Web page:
The Power of Cultivating Presence

Presence is the powerful practice of being in the moment.

It is created through an acute awareness to one’s thoughts, feelings, and emotions, and in our modern day society, being present doesn’t always come easily. The overstimulation and distraction that come from technology, social media, work, family life, social engagements, and the never-ending “to-do” lists, regularly take us out of the now and into a memory from the past or a fear about the future.

As the first of three pillars of Mindful Living, cultivating the power of presence comes from creating the space to observe one’s mind and one’s self. This skill of observation allows us to look at our own lives and the lives of others without attaching judgment or analysis. Using this awareness we become mindfully attuned to all that is around us through our five senses (smell, touch, taste, sight, and sound) as well as our physical sensations (you know, those signs from our bodies that we often tend to ignore?!).

Our bodies are equipped with a natural mechanism called the “stress response,” also known as the “fight-or-flight” response, which was first described by Walter Cannon at Harvard. When we experience something that feels like a threat, the amygdala in the brain experiences the emotion of fear. The brain then communicates to the hypothalamus, which communicates to the nervous system, which signals to the adrenal glands to release the stress hormones cortisol, adrenaline, and noradrenaline. This assembly-line-like process of the sympathetic nervous system is a crucial part of our body’s internal self-protection mechanism. The only problem is that we are not physiologically designed to be frightened often.

In today’s world, many of us live in overdrive and operate in a constant state of “flight or flight.” This state can be a result of feeling the fear of imagined threats: financial security, societal achievement, the steadiness or demise of a relationship, a perceived health threat, the loss of a loved one, etc. Operating from this place, it is no wonder that many of us feel the perils of stress and anxiety on a daily basis. We struggle with migraines, digestive issues, difficulty breathing, lack of concentration, fatigue, depression, and innumerable other physical ailments because our body is actually attempting to flee the scene of a real threat (car crash, lion chase, assault, etc.).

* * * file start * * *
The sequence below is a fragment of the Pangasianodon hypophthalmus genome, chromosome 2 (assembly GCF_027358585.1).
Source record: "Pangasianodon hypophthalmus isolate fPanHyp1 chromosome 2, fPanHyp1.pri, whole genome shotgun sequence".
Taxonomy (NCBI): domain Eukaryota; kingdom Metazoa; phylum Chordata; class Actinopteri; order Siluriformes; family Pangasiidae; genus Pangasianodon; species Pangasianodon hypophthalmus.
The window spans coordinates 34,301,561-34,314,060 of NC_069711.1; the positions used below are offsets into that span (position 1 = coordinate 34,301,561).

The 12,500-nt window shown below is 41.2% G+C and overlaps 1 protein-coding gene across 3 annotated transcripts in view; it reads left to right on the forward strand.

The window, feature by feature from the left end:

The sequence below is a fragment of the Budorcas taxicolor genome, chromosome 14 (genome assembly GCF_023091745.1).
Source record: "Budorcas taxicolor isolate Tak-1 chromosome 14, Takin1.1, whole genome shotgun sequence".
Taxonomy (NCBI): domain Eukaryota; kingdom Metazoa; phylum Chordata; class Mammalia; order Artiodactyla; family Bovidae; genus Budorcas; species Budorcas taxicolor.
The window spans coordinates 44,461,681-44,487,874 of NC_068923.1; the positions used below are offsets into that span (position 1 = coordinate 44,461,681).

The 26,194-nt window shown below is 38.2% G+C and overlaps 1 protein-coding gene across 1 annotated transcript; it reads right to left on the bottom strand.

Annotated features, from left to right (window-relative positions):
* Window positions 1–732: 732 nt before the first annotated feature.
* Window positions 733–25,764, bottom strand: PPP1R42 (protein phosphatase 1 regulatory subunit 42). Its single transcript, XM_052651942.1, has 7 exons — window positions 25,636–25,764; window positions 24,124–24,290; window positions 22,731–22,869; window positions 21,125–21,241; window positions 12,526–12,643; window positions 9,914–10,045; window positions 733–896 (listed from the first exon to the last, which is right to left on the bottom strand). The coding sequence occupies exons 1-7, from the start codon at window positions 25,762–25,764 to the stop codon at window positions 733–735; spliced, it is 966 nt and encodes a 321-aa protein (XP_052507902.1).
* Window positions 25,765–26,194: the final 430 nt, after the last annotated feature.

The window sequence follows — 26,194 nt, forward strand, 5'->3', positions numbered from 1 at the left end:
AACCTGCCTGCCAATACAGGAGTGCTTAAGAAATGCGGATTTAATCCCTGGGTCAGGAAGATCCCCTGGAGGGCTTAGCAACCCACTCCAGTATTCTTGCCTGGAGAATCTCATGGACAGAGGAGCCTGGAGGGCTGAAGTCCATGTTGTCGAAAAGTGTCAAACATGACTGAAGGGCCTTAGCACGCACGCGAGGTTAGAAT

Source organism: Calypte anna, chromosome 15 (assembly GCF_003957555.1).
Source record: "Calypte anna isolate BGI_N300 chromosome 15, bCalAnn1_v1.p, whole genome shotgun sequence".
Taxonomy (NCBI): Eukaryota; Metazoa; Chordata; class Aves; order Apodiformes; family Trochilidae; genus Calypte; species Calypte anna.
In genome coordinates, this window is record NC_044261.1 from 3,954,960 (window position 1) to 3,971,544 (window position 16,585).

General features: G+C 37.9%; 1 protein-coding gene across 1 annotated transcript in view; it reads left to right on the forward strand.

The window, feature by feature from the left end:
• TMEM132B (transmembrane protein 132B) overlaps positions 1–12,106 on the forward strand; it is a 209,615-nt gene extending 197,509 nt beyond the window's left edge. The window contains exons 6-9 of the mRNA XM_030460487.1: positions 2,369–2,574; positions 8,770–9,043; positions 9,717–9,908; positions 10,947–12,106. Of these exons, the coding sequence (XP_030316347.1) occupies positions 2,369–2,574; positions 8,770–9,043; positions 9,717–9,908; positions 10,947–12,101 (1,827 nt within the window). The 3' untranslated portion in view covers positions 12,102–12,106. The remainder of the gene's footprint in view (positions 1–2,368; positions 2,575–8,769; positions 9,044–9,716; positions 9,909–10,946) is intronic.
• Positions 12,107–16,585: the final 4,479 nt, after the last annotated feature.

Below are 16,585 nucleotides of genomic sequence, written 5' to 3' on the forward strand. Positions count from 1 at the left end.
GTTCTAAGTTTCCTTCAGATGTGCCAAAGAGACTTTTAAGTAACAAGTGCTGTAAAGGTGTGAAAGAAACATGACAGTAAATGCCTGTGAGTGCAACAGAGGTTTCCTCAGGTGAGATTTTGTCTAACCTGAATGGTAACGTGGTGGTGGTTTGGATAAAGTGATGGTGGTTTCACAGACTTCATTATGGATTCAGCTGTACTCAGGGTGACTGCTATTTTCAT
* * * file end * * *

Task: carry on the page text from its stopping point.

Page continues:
The opposite is also true. When we practice deep breathing and mindfulness, we encourage our body to employ the “relaxation response,” our body’s counterbalance to the stress response as defined by Harvard professor Herbert Benson. Being in a state of relaxation, your body will experience physiological symptoms of ease, openness, and balance.

A few days ago, I unintentionally experimented with the topic of presence when I accidentally left my phone at home. Even though I am generally good about creating intentional space to be phone free, something felt different. Normally, I choose to not bring it on a walk, I choose to keep it in my purse during dinner with a friend, and I choose to put it on airplane mode when I am writing or working during the day. Yesterday was the middle of the workweek and if I had been asked whether or not I wanted to bring my phone along for the day, my answer would have unquestionably been “yes.”

Climbing up the stairs to the train platform, my hand impulsively reached into my bag in search of my phone. I was subconsciously looking for a meditative distraction during my morning commute. Remembering that it wasn’t there, I closed my eyes, took five deep breaths, and boarded the train car upon its arrival. Within moments of taking my seat, three street performers made an announcement, turned up their boom box, and had at it with their superfly dance moves. I was engrossed and totally present: wide eyes, big smile, heart beating in my chest.

Over the course of the rest of the day, I made note of a few other observations that I could have missed if I was in the phone zone:

  • A gathering of beautiful purple flowers on the sidewalk that had fallen off a tree
  • The smile from a saxophone player on the street
  • A little girl selling brownies in front of her house (although there weren’t many left because she was eating them when she thought no one was looking!)
  • The way the breeze felt on my skin between the high-rises

Upon noticing each of these observations I felt the tension in my body dissipate, I smiled effortlessly, and my body felt calm and at ease. Being fully involved in the present moment, I didn’t have the time to become entrenched in thoughts about the past or fears about the future. I was simply aware of what was going on in the now.

Now let’s be realistic. I know that we live in a technology-focused era and that using our phones and our computers are significant tools for work, connectivity, and enjoyment. They serve a purpose and an important one at that. We also live in an age where anxiety disorders are the most common mental illness in the U.S., affecting 40 million adults in the United States age 18 and older, or 18% of the population. Countless studies have begun to explore the effects of mindfulness on reducing anxiety and depression, with many of the results from these studies suggesting that mindfulness-based therapy is a promising intervention for treating anxiety and mood problems in clinical populations. If pills, therapies, and medical advice aren’t curing our ailments, it seems foolish to not give mindfulness a shot. If nothing else, maybe we will get the opportunity to notice small and simple details throughout the day that put a smile on our face.